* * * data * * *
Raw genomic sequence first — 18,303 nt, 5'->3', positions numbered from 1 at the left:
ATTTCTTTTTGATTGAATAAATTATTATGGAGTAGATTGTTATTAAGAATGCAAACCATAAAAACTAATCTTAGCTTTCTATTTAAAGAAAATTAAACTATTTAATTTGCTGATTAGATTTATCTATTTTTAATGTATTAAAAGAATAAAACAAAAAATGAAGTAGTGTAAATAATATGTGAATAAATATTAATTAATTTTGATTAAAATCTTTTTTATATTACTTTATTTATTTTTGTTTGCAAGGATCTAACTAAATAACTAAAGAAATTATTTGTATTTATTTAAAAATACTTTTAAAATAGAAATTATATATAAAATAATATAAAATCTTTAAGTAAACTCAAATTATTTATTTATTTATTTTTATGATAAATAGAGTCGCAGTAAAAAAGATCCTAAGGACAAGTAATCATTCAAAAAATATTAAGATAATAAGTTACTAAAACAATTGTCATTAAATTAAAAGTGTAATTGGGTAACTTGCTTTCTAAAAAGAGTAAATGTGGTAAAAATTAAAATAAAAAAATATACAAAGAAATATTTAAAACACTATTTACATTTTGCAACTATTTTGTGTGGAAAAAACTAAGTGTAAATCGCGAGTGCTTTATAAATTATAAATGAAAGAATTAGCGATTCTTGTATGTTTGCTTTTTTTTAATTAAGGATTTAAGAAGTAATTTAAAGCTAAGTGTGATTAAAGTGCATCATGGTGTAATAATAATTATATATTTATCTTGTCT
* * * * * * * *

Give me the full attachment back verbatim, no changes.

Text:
Raw genomic sequence first — 18,303 nt, 5'->3', positions numbered from 1 at the left:
ATTTCTTTTTGATTGAATAAATTATTATGGAGTAGATTGTTATTAAGAATGCAAACCATAAAAACTAATCTTAGCTTTCTATTTAAAGAAAATTAAACTATTTAATTTGCTGATTAGATTTATCTATTTTTAATGTATTAAAAGAATAAAACAAAAAATGAAGTAGTGTAAATAATATGTGAATAAATATTAATTAATTTTGATTAAAATCTTTTTTATATTACTTTATTTATTTTTGTTTGCAAGGATCTAACTAAATAACTAAAGAAATTATTTGTATTTATTTAAAAATACTTTTAAAATAGAAATTATATATAAAATAATATAAAATCTTTAAGTAAACTCAAATTATTTATTTATTTATTTTTATGATAAATAGAGTCGCAGTAAAAAAGATCCTAAGGACAAGTAATCATTCAAAAAATATTAAGATAATAAGTTACTAAAACAATTGTCATTAAATTAAAAGTGTAATTGGGTAACTTGCTTTCTAAAAAGAGTAAATGTGGTAAAAATTAAAATAAAAAAATATACAAAGAAATATTTAAAACACTATTTACATTTTGCAACTATTTTGTGTGGAAAAAACTAAGTGTAAATCGCGAGTGCTTTATAAATTATAAATGAAAGAATTAGCGATTCTTGTATGTTTGCTTTTTTTTAATTAAGGATTTAAGAAGTAATTTAAAGCTAAGTGTGATTAAAGTGCATCATGGTGTAATAATAATTATATATTTATCTTGTCT